Emergency Provisions

Category : UPSC

Emergency Provisions




Contents of the Chapter

  • National Emergency (Art. 352)
  • Executive Powers of the Union During Emergency
  • Proclamation of President’s Rule (Art. 356)
  • Financial Emergency (Art. 360)



The term ‘Emergency’ may be defined as “a difficult situation arising suddenly and demanding immediate action by public authorities under powers specially granted to them by the Constitution or otherwise to meet such exigencies”.


Types of Emergency

 Broadly, the Emergency provisions of the Constitution envisage two kinds of emergencies, viz.


  • A National Emergency under article 352 due to threat of war, external aggression or armed rebellion and


  • Financial Emergency under article 360.


The third kind of situation, that is, the one under article 356 arising from a failure of the constitutional machinery in any particular State and necessitating President’s rule.:



Article 352 provides that if that if the President, after receiving a written communication of a Cabinet decision, is satisfied that a grave emergency exists whereby the security of India or any part thereof is threatened by war, external aggression or armed rebellion, he may issue a Proclamation of Emergency for the whole of India or part thereof. Every Proclamation of Emergency is required to be laid before each House of Parliament, and is to be laid before each House of Parliament, and is to cease to operate at the expiration of one month from the date of its issue by the President unless it has in the meantime been approved by resolutions both the House. However, one approved by Parliament, the Proclamation may continue in operation for six months at a time unless revoked by the President earlier by a subsequent Proclamation. Resolutions approving the Proclamation of Emergency or its continuance have to be passed by either House of Parliament by a majority of the total membership and not less than two third of those present and voting. Also, if the Lok Sabha passes a resolution disapproving the Proclamation or its continuance, it shall be revoked forthwith. If notice of a resolution signed by not less than one-tenth of the total membership is given to the President Speaker, a special sitting of the House shall be held within 14 days to consider it. During the periods of Emergency, extraordinary powers may be assumed by the Union Government.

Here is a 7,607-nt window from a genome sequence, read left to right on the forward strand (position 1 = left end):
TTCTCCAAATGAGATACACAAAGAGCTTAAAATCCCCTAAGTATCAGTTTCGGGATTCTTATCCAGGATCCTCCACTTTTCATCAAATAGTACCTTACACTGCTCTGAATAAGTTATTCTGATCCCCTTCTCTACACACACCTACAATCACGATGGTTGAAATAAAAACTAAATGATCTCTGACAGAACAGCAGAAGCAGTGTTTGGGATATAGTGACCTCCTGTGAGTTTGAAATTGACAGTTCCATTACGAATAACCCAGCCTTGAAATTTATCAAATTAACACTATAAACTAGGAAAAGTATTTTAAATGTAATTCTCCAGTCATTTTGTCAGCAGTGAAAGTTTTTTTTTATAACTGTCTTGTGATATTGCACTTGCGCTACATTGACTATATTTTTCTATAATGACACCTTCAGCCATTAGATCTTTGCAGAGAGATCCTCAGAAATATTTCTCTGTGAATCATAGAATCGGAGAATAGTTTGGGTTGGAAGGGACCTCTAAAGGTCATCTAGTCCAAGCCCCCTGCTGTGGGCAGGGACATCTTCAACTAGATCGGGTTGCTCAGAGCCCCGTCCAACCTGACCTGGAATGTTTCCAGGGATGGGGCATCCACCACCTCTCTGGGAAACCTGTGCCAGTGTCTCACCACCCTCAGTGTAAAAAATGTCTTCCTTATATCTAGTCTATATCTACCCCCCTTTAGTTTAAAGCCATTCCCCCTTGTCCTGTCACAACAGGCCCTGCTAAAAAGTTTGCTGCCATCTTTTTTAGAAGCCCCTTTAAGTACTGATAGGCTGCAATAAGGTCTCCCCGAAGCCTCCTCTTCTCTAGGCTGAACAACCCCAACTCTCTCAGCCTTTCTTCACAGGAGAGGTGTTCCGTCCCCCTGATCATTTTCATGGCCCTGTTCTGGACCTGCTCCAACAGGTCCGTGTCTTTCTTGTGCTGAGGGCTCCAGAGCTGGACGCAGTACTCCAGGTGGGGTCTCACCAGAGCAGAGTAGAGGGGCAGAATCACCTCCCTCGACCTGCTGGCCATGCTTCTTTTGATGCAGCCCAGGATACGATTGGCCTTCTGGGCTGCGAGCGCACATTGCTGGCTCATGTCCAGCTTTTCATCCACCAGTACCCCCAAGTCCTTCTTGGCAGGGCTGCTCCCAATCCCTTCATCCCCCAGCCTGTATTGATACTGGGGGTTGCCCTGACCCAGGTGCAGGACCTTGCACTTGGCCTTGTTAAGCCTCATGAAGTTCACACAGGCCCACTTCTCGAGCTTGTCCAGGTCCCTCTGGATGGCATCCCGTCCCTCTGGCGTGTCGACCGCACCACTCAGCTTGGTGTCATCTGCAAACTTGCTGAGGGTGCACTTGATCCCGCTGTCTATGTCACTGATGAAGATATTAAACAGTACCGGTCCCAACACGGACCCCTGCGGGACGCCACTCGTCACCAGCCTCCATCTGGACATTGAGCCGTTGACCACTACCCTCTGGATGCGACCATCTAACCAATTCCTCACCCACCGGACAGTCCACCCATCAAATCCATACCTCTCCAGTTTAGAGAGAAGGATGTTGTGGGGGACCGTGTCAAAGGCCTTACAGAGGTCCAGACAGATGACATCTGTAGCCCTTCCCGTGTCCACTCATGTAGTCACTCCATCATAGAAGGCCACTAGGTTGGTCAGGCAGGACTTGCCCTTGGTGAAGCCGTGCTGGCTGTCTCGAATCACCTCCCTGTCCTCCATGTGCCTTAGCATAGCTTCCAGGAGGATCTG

Executive Power of the Union During Emergency

Article 353, read with article 365 provides that once Emergency is proclaimed, the executive power of the union extend to giving of directions to any State in regard to the exercise of the executive power of the State and failure to comply with the directions would constitute enough justification for imposition of President’s rule under Article 356. During the operation of Emergency, the legislative power of Parliament also extends to conferring powers and imposing duties by law on Union authorities in matters not otherwise included in the Union List. Under article 354, the application of provisions relating to distribution of revenues articles (268 to 279)

May be suitably modified during the period of the operation of Emergency. Article 358, providers for the suspension of the provisions of ‘article 19 during emergencies while article 359 authorises the, President to suspend by ordering the enforcement of all the Fundamental Rights guaranteed in Part III of the Constitution except the rights of protection in respect of conviction for offences and protection of life and liberty in articles 20 and 21.